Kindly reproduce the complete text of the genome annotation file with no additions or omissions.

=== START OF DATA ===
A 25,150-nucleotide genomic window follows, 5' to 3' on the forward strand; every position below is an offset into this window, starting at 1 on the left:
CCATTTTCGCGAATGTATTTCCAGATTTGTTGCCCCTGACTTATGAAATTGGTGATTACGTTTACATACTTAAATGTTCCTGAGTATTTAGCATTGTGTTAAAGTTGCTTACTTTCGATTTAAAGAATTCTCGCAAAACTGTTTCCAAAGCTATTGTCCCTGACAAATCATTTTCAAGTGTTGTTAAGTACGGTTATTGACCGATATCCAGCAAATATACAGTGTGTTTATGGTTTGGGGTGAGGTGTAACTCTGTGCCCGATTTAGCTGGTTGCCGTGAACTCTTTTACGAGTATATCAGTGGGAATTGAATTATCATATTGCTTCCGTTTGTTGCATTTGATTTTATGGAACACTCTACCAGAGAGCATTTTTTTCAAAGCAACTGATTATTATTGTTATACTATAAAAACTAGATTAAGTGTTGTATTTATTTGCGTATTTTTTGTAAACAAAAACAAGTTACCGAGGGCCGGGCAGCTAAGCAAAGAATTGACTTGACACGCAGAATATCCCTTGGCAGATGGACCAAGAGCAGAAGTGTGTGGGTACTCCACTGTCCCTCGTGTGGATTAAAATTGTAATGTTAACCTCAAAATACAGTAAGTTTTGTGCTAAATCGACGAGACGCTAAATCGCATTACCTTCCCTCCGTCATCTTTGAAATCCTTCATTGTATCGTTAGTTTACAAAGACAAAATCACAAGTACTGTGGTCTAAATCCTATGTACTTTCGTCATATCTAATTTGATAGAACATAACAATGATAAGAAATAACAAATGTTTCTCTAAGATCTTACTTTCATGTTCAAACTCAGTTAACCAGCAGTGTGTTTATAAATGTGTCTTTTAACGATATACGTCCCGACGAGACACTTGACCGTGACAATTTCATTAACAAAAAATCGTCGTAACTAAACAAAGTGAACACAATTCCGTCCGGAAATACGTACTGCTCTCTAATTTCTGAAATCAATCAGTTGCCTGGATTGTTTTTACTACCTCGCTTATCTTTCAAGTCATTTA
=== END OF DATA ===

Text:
A 25,150-nucleotide genomic window follows, 5' to 3' on the forward strand; every position below is an offset into this window, starting at 1 on the left:
CCATTTTCGCGAATGTATTTCCAGATTTGTTGCCCCTGACTTATGAAATTGGTGATTACGTTTACATACTTAAATGTTCCTGAGTATTTAGCATTGTGTTAAAGTTGCTTACTTTCGATTTAAAGAATTCTCGCAAAACTGTTTCCAAAGCTATTGTCCCTGACAAATCATTTTCAAGTGTTGTTAAGTACGGTTATTGACCGATATCCAGCAAATATACAGTGTGTTTATGGTTTGGGGTGAGGTGTAACTCTGTGCCCGATTTAGCTGGTTGCCGTGAACTCTTTTACGAGTATATCAGTGGGAATTGAATTATCATATTGCTTCCGTTTGTTGCATTTGATTTTATGGAACACTCTACCAGAGAGCATTTTTTTCAAAGCAACTGATTATTATTGTTATACTATAAAAACTAGATTAAGTGTTGTATTTATTTGCGTATTTTTTGTAAACAAAAACAAGTTACCGAGGGCCGGGCAGCTAAGCAAAGAATTGACTTGACACGCAGAATATCCCTTGGCAGATGGACCAAGAGCAGAAGTGTGTGGGTACTCCACTGTCCCTCGTGTGGATTAAAATTGTAATGTTAACCTCAAAATACAGTAAGTTTTGTGCTAAATCGACGAGACGCTAAATCGCATTACCTTCCCTCCGTCATCTTTGAAATCCTTCATTGTATCGTTAGTTTACAAAGACAAAATCACAAGTACTGTGGTCTAAATCCTATGTACTTTCGTCATATCTAATTTGATAGAACATAACAATGATAAGAAATAACAAATGTTTCTCTAAGATCTTACTTTCATGTTCAAACTCAGTTAACCAGCAGTGTGTTTATAAATGTGTCTTTTAACGATATACGTCCCGACGAGACACTTGACCGTGACAATTTCATTAACAAAAAATCGTCGTAACTAAACAAAGTGAACACAATTCCGTCCGGAAATACGTACTGCTCTCTAATTTCTGAAATCAATCAGTTGCCTGGATTGTTTTTACTACCTCGCTTATCTTTCAAGTCATTTA